The day was billed as an Unconference which developed from the 1980’s concept of open space thinking the Unconference was conceived by  Tim O'Reilly and Sara Winge  in reaction to the development of the more traditional agenda and sponsorship led where in their words "there is no agenda until  the attendees made one up."

The sessions consisted of 3 parts – a panel session, open space participant led breakouts and a Dell Social Media University Tour


The event kicked off with a panel session, which was fast, paced and informative so in the spirit of deconstruction I thought I would layout the key points for you to take your own conclusions:

The panel had a variety of different background – a blogger, offline journalist, techies and thought leaders (Robert Scoble included although he was characteristically late) - the themes were varied but consistent:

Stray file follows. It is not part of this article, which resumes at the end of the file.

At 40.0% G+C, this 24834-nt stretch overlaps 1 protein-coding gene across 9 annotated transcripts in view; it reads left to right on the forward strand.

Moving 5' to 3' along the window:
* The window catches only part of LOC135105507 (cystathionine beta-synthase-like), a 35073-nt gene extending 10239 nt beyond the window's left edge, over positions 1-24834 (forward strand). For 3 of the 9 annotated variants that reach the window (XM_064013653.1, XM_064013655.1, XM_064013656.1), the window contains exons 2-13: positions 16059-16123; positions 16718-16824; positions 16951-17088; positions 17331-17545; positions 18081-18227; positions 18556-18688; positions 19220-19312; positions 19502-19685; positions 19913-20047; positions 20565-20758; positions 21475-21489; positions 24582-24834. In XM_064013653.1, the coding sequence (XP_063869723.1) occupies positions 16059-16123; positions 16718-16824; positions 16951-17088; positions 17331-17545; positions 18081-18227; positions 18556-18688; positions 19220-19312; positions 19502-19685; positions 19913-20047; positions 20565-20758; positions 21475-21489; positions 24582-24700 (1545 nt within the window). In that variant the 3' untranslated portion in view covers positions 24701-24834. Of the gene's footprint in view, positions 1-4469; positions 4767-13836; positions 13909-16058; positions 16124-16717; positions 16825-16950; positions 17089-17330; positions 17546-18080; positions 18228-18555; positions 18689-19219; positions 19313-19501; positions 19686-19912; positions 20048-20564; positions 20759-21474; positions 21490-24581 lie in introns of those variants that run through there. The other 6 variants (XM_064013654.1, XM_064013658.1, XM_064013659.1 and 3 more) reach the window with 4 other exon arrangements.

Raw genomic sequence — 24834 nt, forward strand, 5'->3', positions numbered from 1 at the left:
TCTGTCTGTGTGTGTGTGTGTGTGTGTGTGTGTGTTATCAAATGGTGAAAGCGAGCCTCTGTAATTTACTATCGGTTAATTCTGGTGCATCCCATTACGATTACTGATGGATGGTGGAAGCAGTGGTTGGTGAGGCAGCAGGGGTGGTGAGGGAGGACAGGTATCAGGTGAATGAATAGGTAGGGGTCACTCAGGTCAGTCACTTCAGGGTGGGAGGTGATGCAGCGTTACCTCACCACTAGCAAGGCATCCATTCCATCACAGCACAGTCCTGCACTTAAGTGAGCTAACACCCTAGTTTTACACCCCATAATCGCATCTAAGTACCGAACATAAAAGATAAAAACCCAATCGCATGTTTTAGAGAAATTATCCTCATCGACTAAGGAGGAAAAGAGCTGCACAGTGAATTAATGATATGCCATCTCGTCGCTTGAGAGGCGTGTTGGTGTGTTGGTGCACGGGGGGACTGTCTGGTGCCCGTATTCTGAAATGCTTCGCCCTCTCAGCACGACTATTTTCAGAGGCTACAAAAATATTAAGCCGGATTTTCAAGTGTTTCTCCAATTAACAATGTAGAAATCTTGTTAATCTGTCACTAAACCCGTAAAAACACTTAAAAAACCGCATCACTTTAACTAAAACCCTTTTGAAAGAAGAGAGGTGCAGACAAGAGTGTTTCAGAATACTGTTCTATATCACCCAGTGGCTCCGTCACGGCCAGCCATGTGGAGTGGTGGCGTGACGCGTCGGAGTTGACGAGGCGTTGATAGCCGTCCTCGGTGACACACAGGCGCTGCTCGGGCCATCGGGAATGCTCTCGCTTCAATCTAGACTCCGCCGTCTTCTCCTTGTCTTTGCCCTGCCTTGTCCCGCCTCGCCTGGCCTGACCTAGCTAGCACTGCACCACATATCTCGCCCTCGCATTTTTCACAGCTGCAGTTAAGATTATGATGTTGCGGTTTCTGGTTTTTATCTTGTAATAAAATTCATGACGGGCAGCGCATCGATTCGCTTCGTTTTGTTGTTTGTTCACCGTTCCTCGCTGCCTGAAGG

-Technology is a tool not an end in itself – needs to be used strategically and related to your customers / consumers and what you want to achieve.
- Personalisation is key
- Use of the Cloud is the future and this needs to be embraced by everyone as we see the consumerisatio  of IT

5 big areas for the next year or so = social / mobility / cloud / big data / unified communications

There are too many different tools out there - need to take control and let them help you achieve your objectives not let them lead – a great example was given in a plug in that links gmail to Linked in to see the senders profile.